Booger is an athlete touched by the gods—his teammates may be the best Brooklyn has to offer (some of them have gone on to successful college careers), but everything human looks a little hesitant when Booger is zigging across the court; an admirer describes him as a “gremlin.” Opaque and mischievous, Booger gives up nothing, not to Jones (in our presence, anyway) and not to the camera of a woman who followed the Kings for a year before she even started filming. He says once that either playing ball or dealing drugs will earn him his Lexus; Booger never again expresses a desire for something. No one seems to know the facts, but apparently he left his mother’s house one day when he was 15 and has been living with Jones and his wife Ronnet ever since.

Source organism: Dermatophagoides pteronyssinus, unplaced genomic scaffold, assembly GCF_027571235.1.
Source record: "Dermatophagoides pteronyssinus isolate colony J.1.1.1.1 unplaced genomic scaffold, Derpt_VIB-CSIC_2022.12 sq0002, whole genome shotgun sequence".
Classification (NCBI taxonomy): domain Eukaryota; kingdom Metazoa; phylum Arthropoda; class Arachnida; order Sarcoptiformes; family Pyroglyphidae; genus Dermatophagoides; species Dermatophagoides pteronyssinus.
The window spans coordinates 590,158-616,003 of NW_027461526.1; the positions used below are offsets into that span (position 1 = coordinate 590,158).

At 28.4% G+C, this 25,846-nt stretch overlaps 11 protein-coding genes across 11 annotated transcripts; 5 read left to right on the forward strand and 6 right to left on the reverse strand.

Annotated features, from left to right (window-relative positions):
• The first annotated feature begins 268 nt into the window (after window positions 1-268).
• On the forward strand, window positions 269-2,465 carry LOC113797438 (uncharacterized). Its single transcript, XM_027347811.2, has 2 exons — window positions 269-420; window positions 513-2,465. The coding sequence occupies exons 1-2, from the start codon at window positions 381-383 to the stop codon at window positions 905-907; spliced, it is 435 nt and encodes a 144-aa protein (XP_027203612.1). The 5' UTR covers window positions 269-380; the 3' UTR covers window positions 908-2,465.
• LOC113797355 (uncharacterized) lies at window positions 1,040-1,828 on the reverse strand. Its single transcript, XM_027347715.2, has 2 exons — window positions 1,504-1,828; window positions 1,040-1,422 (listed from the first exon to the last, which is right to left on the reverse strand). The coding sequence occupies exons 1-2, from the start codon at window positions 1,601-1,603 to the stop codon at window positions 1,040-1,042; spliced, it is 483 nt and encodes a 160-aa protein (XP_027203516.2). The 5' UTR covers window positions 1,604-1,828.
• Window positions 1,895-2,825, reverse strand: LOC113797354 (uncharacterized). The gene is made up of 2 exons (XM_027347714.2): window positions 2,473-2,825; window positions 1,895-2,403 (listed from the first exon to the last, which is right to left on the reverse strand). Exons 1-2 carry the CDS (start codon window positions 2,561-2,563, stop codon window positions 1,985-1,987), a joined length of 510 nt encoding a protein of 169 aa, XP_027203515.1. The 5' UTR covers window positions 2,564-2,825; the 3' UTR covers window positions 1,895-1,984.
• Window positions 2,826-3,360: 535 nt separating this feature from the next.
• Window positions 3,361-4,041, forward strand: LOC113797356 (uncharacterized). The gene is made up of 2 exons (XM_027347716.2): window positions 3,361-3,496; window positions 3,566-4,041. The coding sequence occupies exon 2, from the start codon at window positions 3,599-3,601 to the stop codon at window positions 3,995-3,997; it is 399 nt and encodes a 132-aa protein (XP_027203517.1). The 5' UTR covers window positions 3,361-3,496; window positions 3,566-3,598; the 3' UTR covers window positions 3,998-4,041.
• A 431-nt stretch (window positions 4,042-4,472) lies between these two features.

The Joneses love their surrogate son but they let him run free, and he pays them back by straying to the projects (the most revealing footage shows him doing aimless rounds on his bicycle), shooting dice, doing a little dealing and shoplifting, and making championship magic on the asphalt courts. A neighborhood talker astutely casts Booger as a commodity, saying if he were on sale he’d be flying off the shelves—”Look, they got Booger Smith in a can! Limit five.” He’s a big star in Brooklyn, but he’s got the kind of talent that will grow to fit the size of any pond. Unfortunately, he’s attracted to quicksand.